Some of Australia’s biggest food suppliers and supermarkets are facing a national backlash after investigations into the exploitation of farm workers was revealed in an investigation by ABC’s Four Corners program.
The Four Corners report titled ‘Slaving Away’ looked into the slave-like conditions of foreigners employed on 417 working holiday visas across Australia, exposed the disturbing practices of suppliers linked to Coles, Woolworths, Aldi, Costco, IGA as well as KFC and Red Rooster.
The program revealed migrant workers employed on farms picking fruit and vegetables or processing chicken, were in some cases being paid wages as low as $3.95 an hour. They found some were working 22 hour shifts, being provided dog beds to sleep on and were asked to perform sexual favours to extend their visa or improve their working conditions.
Even more shocking, there was also fears of organised prostitution syndicates moving in across the country.
One of those interviewed included 24-year-old Winnie who was contracted to work at Victoria’s Covino Farms by labour hire company Chompran Enterprises. Winnie told of her experience of being attacked and assaulted by a man, known only as “Sam”, who represents Chompran at the vegetable farm. She tells of being sexually assaulted by “Sam” shortly after seriously injuring her hand whilst working on the production line.
She reported the incident to police and Covino Farms but has not seen any action in five months.
Here is an excerpt from the ABC program. To view the full episode, click this link:
Monday 4th May 2015
Slaving away: The dirty secrets behind Australia’s fresh food.
It’s in your fridge and on your table: the fresh food that we take for granted.
But there’s a dirty secret behind it.
Much of it is picked and packed by a hidden army of migrant workers who are ruthlessly exploited.
“There is slave labour in this country.” – Queensland grower
A Four Corners investigation has uncovered gangs of black market workers run by unscrupulous labour hire contractors operating on farms and in factories around the country.
The produce they supply ends up in our major supermarkets and fast food chains.
“Almost every fresh product that you pick up… will have passed through the hands of workers who have been fundamentally exploited.” – Union official
These labour hire contractors prey upon highly vulnerable young foreigners, many with very limited English, who have come to Australia with dreams of working in a fair country.
They’re subjected to brutal working hours, degrading living conditions and the massive underpayment of wages.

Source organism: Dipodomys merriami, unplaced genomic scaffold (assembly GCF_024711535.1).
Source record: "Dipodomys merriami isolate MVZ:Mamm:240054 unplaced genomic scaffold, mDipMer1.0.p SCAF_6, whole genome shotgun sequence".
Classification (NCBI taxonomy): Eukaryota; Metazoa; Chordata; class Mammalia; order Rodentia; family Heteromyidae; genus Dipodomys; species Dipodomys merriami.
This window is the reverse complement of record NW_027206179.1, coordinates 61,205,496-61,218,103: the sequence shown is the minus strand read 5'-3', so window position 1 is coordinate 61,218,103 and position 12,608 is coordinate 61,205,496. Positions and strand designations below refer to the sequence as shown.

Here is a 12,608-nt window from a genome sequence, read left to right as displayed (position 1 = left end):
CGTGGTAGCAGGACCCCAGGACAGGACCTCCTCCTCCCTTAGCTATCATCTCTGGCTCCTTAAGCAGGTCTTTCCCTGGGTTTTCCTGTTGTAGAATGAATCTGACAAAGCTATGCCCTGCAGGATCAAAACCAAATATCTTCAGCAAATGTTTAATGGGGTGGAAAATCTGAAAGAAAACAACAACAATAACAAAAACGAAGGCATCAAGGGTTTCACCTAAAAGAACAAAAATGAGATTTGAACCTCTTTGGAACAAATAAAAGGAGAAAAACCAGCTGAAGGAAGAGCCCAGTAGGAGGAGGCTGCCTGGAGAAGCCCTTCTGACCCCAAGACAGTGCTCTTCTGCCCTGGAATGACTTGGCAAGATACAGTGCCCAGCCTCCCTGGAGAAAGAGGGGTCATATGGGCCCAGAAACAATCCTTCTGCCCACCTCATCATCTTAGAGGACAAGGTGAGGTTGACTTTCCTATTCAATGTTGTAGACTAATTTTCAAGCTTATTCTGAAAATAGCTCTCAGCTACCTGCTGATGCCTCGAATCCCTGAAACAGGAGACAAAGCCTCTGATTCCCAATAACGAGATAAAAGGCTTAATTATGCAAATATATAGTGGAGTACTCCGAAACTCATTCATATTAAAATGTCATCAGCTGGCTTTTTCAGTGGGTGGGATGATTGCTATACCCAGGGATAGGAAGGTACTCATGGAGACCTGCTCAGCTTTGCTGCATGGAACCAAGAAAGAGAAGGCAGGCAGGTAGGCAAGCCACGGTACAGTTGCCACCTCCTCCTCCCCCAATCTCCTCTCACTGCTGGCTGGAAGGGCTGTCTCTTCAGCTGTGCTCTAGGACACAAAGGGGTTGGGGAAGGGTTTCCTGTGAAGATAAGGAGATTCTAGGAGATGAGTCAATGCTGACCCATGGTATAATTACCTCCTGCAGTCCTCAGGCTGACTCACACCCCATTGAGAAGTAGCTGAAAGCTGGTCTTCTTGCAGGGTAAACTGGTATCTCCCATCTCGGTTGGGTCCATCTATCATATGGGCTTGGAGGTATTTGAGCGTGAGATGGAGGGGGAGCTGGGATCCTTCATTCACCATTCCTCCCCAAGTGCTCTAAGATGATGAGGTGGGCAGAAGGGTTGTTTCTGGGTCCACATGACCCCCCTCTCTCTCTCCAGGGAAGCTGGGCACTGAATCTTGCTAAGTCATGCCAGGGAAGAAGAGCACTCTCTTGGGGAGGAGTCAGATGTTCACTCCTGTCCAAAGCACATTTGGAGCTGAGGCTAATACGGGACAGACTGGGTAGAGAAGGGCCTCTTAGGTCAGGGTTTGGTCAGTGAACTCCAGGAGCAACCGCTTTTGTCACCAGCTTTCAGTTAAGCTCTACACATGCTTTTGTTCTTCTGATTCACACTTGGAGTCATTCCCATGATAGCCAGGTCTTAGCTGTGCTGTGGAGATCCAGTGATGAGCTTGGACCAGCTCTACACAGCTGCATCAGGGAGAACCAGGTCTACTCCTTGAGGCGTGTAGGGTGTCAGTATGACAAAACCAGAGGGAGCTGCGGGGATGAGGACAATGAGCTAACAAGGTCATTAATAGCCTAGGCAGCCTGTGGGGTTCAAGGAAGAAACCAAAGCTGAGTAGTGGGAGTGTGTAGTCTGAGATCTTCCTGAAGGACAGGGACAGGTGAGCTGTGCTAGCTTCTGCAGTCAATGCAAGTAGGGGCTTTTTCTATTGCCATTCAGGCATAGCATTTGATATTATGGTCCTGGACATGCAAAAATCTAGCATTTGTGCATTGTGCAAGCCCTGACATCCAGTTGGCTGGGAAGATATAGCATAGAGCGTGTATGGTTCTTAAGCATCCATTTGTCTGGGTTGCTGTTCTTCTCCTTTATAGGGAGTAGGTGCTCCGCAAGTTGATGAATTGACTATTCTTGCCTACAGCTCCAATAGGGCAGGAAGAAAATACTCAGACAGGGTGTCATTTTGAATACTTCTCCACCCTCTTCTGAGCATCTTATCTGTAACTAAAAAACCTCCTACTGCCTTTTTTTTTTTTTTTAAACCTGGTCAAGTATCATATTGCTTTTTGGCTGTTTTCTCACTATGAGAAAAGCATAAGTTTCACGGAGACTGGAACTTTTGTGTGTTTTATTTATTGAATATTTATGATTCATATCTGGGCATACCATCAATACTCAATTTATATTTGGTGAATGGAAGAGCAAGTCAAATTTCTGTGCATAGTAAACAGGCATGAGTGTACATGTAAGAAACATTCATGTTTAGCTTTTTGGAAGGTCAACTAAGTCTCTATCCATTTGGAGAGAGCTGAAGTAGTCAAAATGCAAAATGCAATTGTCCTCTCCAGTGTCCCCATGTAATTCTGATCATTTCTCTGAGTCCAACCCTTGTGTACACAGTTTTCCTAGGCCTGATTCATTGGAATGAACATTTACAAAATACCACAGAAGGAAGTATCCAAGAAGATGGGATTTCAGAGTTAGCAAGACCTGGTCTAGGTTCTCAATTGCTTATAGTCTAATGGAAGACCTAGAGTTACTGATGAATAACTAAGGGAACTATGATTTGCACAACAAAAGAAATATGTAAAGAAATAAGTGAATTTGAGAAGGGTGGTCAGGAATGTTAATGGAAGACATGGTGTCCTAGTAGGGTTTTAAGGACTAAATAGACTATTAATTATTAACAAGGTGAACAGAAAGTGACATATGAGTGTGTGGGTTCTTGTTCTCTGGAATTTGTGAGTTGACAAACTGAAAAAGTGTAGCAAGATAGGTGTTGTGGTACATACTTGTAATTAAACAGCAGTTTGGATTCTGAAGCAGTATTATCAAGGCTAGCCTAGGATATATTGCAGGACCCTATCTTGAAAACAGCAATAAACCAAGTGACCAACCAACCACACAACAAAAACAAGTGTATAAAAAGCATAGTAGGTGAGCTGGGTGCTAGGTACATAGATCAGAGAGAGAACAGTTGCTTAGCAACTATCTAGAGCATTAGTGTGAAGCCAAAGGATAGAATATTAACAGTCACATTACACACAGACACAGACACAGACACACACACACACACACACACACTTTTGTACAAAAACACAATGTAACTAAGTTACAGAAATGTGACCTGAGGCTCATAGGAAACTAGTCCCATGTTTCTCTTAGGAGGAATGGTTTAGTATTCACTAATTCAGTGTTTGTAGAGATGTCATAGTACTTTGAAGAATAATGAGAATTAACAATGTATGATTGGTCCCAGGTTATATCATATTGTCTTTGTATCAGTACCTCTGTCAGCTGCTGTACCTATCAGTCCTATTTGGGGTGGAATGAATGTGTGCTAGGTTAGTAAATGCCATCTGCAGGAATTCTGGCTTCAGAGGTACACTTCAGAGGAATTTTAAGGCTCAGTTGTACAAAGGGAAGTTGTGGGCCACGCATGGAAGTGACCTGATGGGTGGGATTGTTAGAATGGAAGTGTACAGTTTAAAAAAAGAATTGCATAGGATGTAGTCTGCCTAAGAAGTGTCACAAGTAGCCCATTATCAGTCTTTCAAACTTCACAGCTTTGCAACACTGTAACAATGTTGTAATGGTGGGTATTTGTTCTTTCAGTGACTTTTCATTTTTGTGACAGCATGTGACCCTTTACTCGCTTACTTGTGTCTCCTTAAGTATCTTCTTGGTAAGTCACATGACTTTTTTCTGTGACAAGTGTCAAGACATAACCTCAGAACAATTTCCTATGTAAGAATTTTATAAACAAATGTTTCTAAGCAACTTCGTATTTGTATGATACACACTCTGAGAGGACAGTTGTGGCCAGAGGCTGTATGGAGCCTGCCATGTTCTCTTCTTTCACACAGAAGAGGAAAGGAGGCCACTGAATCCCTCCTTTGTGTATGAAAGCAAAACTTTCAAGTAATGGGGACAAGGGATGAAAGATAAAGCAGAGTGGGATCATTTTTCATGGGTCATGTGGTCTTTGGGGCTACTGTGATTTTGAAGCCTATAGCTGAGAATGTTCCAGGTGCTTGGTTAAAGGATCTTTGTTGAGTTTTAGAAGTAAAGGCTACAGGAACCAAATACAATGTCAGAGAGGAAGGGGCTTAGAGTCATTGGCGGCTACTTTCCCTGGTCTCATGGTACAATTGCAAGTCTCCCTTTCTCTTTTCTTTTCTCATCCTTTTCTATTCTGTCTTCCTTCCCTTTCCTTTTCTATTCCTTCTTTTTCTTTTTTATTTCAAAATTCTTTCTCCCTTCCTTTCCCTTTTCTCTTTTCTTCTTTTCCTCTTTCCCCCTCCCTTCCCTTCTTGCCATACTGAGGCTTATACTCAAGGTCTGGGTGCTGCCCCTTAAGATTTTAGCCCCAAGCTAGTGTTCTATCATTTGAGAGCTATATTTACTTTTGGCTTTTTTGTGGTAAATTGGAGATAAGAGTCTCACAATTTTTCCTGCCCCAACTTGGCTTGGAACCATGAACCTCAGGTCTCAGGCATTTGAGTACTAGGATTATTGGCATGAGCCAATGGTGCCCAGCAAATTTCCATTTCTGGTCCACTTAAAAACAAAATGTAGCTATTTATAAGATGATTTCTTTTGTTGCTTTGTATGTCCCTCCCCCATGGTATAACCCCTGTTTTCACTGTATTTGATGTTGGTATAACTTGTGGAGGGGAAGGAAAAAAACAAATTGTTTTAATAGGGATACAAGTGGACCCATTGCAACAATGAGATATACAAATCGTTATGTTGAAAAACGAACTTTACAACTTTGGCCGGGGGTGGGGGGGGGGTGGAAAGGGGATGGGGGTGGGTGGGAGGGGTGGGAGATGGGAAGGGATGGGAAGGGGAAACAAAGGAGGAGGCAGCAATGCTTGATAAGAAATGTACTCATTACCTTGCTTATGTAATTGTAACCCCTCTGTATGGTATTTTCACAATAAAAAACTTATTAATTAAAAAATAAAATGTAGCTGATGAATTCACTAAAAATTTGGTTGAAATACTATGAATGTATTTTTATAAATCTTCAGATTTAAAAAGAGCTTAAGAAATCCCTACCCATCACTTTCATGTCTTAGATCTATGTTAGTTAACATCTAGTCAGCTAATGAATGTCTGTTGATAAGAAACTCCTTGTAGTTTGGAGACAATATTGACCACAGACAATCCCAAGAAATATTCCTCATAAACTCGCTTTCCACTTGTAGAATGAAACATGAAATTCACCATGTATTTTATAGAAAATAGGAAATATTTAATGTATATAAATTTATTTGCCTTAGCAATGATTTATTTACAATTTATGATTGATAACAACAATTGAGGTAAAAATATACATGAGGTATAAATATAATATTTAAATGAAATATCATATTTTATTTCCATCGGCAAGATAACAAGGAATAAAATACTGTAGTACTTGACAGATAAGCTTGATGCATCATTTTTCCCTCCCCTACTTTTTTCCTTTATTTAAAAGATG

Reporter Caro Meldrum-Hanna has obtained undercover footage and on-camera accounts of this dark world. One migrant worker told her:
“I felt like we were going back in time… the way we were being treated was inhumane.”
“It made me question Australia as a country.”
Female workers are particularly at risk with women coming forward to make allegations of harassment and assault.
From farmers’ fields to factory floors, the program tells the story of those workers who slave away to produce the food we buy and eat on a daily basis.
SLAVING AWAY, reported by Caro Meldrum-Hanna and presented by Kerry O’Brien, goes to air on Monday 4th May at 8.30pm. It is replayed on Tuesday 5th May at 10.00am and Wednesday 6th at midnight. It can also be seen on ABC News 24 on Saturday at 8.00pm, ABC iview and at abc.net.au/4corners.
WHAT CAN CONSUMERS DO?
The disturbing accounts in the report have provoked a backlash against some of the companies who use produce from the suppliers mentioned including Covino, tomato grower D’VineRipe as well as Baiada Chicken, which produces Steggles and Lilydale chickens.
Many of these companies took to Twitter to voice their concern over the report and ensuring consumers that they are taking measures to rectify these problems, including an investigation into the misconduct and mistreatment of their workers.
However, when asked whether it was possible to identify those growers who were doing the right thing, Peter Hockings, executive officer of the Bundaberg Fruit and Vegetable Growers, told news.com.au that this was difficult because compliant growers may be unknowingly using non-compliant contractors as they were often adept at evasion.
“I wish it was as simple as naming those doing the right thing but it’s not,” Mr Hockings said.
While retailers such as supermarkets and fast food chains should not be absolved of responsibility, he said that a meaningful government crackdown was the one thing that could make the biggest difference.
“This is a very, very complex scenario but if the government is not able to enforce (its regulations) then why should it be the responsibility of everyone in the supply chain to take it on themselves to regulate?” Mr Hockings said.
“The majority of growers are doing the right thing and a minority are rorting the system.
“Ultimately it is the government department’s responsibility to enforce the regulations.”
The Assistant Minister for Immigration announced that volunteer work under the working holiday visa program would no longer count as eligible work to qualify for a second visa.
At the moment people aged 18 to 30 from certain countries can holiday and work in Australia for up to 12 months, and then extend their stay by a further year if they do at least three months work in certain agricultural, mining or construction roles in regional Australia.
In a statement, Ms Cash said the Fair Work Ombudsman also had a team operating across Australia investigating working conditions.
What can we do?
In addition to lobbying, we can also help take action by selecting and purchasing only Fair Trade products. We encourage you to take part in Fairtrade Australia’s Fair Trade Fortnight. Also be sure to select and purchase only Fair Trade products; you can find a list of products or suppliers using Fairtrade Australia’s Fairtrade Certified Product Search.